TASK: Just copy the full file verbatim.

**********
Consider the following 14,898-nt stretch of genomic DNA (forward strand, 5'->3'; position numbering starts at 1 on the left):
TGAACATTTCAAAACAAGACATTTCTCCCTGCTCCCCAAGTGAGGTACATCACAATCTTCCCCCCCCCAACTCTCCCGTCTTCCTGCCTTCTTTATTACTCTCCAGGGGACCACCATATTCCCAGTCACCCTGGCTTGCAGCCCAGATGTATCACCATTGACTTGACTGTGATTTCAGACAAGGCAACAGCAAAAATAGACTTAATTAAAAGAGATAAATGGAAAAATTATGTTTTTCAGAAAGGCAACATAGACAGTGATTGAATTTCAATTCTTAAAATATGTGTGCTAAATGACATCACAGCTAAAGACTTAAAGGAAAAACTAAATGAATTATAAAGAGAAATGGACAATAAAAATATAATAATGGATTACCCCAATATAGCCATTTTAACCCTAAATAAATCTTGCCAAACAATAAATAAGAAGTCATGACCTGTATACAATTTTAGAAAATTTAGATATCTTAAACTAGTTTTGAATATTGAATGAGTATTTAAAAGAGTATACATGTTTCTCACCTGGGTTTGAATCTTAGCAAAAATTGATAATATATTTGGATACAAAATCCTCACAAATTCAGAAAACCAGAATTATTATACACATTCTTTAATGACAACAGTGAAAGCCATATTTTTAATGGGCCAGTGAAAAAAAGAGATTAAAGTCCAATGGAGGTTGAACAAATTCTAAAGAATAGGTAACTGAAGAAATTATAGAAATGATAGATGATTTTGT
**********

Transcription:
Consider the following 14,898-nt stretch of genomic DNA (forward strand, 5'->3'; position numbering starts at 1 on the left):
TGAACATTTCAAAACAAGACATTTCTCCCTGCTCCCCAAGTGAGGTACATCACAATCTTCCCCCCCCCAACTCTCCCGTCTTCCTGCCTTCTTTATTACTCTCCAGGGGACCACCATATTCCCAGTCACCCTGGCTTGCAGCCCAGATGTATCACCATTGACTTGACTGTGATTTCAGACAAGGCAACAGCAAAAATAGACTTAATTAAAAGAGATAAATGGAAAAATTATGTTTTTCAGAAAGGCAACATAGACAGTGATTGAATTTCAATTCTTAAAATATGTGTGCTAAATGACATCACAGCTAAAGACTTAAAGGAAAAACTAAATGAATTATAAAGAGAAATGGACAATAAAAATATAATAATGGATTACCCCAATATAGCCATTTTAACCCTAAATAAATCTTGCCAAACAATAAATAAGAAGTCATGACCTGTATACAATTTTAGAAAATTTAGATATCTTAAACTAGTTTTGAATATTGAATGAGTATTTAAAAGAGTATACATGTTTCTCACCTGGGTTTGAATCTTAGCAAAAATTGATAATATATTTGGATACAAAATCCTCACAAATTCAGAAAACCAGAATTATTATACACATTCTTTAATGACAACAGTGAAAGCCATATTTTTAATGGGCCAGTGAAAAAAAGAGATTAAAGTCCAATGGAGGTTGAACAAATTCTAAAGAATAGGTAACTGAAGAAATTATAGAAATGATAGATGATTTTGT